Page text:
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Mohapeloa’s Lehlabula (Summer) paints a lazy picture of drifting clouds, warmth, rain, and fertile mountain slopes: “The times of snow and wind are gone”, the lyrics say, “the countryside is magnificent, wearing a blanket of greenery from the rain and the warmth. The sky is decorated with circles of slowly moving white clouds. Everything is pleasing, even the thunder, kirrrrrrrrrrrrrr!” A portrayal in words and music of Lesotho’s summer landscape, whose occasional thunder is a relief to farmers after the long, cold, dry winters in this tiny mountain kingdom of southern Africa. Lehlabula is a gentle barcarolle for 5-voice choir (SSATB) with a hint of ‘Silent Night’ in bar 17 to remind us that Christmas in the southern hemisphere is in summer. Mohapeloa first published Lehlabula in 1935, in a collection called Meloli le Lithallere tsa Afrika (Songs and Sounds from Africa).  

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Lehlabula (vocal score) - R 19.00

Anyone brought up in Lesotho who attends the LEC (Lesotho Evangelical Church) will know the hymnal, Lifela tsa Zione, Songs of Zion. It is one of the oldest hymnbooks in southern Africa, first published in Morija in 1844 with words mainly by Swiss-French missionaries and tunes by early 19th century European composers. Lesotho’s indigenous composers contributed new hymns as this hymnal was revised over the years, and occasionally they just adapted a hymn to make a new composition. An example of this is Moerane’s Ea Hlolang, The Triumphant One, which he turned into an anthem, although it still exists as a hymn. We don’t know when exactly he made this new composition from the hymn, no. 122 in the hymnbook, but we do know that the original words were by Louis Duvoisin (1835-1891) to music originally composed by Ignaz Pleyel (1757-1831), famous in his day not only as a composer but also as a piano maker. Moerane ‘s new composition, also called Ea Hlolang, keeps the four verses by Duvoisin, one of the second generation of missionaries who left French-speaking Switzerland to settle in the mission station at Morija, but uses completely new music, in which a Tenor soloist alternates phrases with the whole SATB choir. In effect, Moerane reimagines the old hymn as a lovely new anthem for choir. The photos taken by Christine Lucia in 2006 show the old printing press in Morija (Maeder House) where the first Lifela tsa Zione was printed and the LEC Church in Morija, while the page of the hymnal shows part of the original hymn with Duvoisin’s words and Pleyel’s music.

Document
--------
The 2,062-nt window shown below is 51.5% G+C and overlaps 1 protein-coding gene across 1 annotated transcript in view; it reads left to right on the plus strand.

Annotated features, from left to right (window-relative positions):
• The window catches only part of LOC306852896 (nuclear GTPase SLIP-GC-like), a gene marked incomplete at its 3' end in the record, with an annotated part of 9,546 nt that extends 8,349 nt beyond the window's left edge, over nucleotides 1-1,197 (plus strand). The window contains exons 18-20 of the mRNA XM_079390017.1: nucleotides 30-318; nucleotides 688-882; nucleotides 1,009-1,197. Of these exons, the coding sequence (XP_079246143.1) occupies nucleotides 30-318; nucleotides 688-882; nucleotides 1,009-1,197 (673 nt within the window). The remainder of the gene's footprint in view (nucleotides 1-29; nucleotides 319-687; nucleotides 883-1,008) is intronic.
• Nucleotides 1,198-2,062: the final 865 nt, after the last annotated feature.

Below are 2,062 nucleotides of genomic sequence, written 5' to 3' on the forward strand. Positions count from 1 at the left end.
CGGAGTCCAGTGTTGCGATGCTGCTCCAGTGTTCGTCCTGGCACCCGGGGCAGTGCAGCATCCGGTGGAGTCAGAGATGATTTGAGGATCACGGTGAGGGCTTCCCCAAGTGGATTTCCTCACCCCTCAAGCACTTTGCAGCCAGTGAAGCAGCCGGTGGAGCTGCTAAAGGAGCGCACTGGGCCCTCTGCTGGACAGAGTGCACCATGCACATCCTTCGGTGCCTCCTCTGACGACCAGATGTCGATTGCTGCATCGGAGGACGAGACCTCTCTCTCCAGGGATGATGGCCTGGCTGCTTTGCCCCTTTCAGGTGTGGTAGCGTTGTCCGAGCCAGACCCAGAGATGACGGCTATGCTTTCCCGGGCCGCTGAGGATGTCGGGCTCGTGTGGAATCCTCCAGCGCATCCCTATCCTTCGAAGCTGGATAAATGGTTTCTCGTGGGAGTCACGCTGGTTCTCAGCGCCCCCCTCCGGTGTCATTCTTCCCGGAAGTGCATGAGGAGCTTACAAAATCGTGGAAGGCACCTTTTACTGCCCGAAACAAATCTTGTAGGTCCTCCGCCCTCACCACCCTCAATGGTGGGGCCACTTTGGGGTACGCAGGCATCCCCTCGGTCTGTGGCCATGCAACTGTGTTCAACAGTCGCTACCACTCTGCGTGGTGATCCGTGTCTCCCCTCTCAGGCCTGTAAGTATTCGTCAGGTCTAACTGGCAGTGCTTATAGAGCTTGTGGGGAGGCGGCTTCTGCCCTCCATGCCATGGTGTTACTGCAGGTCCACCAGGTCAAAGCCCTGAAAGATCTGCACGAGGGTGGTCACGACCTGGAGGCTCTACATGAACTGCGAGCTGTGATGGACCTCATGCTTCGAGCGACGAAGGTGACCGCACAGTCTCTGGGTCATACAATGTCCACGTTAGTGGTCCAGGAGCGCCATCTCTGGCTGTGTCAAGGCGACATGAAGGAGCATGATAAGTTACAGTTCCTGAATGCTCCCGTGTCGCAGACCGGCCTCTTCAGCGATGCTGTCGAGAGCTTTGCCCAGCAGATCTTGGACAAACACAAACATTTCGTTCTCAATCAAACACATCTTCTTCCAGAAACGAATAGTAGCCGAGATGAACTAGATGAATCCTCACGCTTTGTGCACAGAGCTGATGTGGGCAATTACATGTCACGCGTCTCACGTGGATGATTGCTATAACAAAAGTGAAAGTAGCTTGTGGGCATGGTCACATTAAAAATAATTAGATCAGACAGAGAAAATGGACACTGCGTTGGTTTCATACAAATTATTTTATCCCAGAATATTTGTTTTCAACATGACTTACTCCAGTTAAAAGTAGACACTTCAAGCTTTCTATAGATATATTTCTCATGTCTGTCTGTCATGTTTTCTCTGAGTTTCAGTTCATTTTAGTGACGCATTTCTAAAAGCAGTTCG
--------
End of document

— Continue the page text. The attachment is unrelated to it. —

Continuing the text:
Surendran Reddy and Heike Asmuss in Konstanz October 2008

à la recherche de la paix et de la liberté is a trio by Surendran Reddy for clarinet, voice and piano (1993), dedicated to his long-time, devoted partner, Heike Asmuss, and rededicated to her now in his memory and with love. In this piece, Reddy arranges several well-known South African tunes including ‘Nkosi Sikelel’ iAfrika’, as well as Oscar Peterson’s ‘Hymn to Freedom’. The trio can be performed by both jazz and classical musicians and was originally published by SAMRO. In his Composer’s Notes for the Performer written in 1993, Reddy explains the work's 'spontaneous creation':

"Essentially à la recherche de la paix et de la liberté is a written-out improvisation. The title is neither an indication that I am a Francophile nor a political ideologue, but is rather a reference to Proust. The analogy is in the ‘stream of consciousness’-flow characteristic of this ‘Afro-jazz’ medley. In order to preserve the spontaneity of jazz in this composition, I first played a whole lot of music into C-Lab (a notating and sequencing computer program) and then laboriously edited the printouts to get the final result. It is therefore quite crucial that in performance the element of ‘spontaneity’ is preserved. Each line - indeed, each note - should be shaped and represented with maximum intensity, as though it is emerging fresh from the creative forge at the very moment of performance."

The work is heavily indebted to Reddy's earlier suite freedom, and although there is no recording of him playing à la recherche there is a Youtube video of suite freedom that gives a good idea of how he imagined à la recherche being played. There is a performance of à la recherche played at a memorial concert after Reddy's death in 2010, by Jill Richards (piano), who played in the original performance in Moscow in 1993, Lizet Smith (clarinet) and Ignatia Madalane (voice).

The ACE score has been typeset from Reddy's original pencilled drafts and from the SAMRO score.

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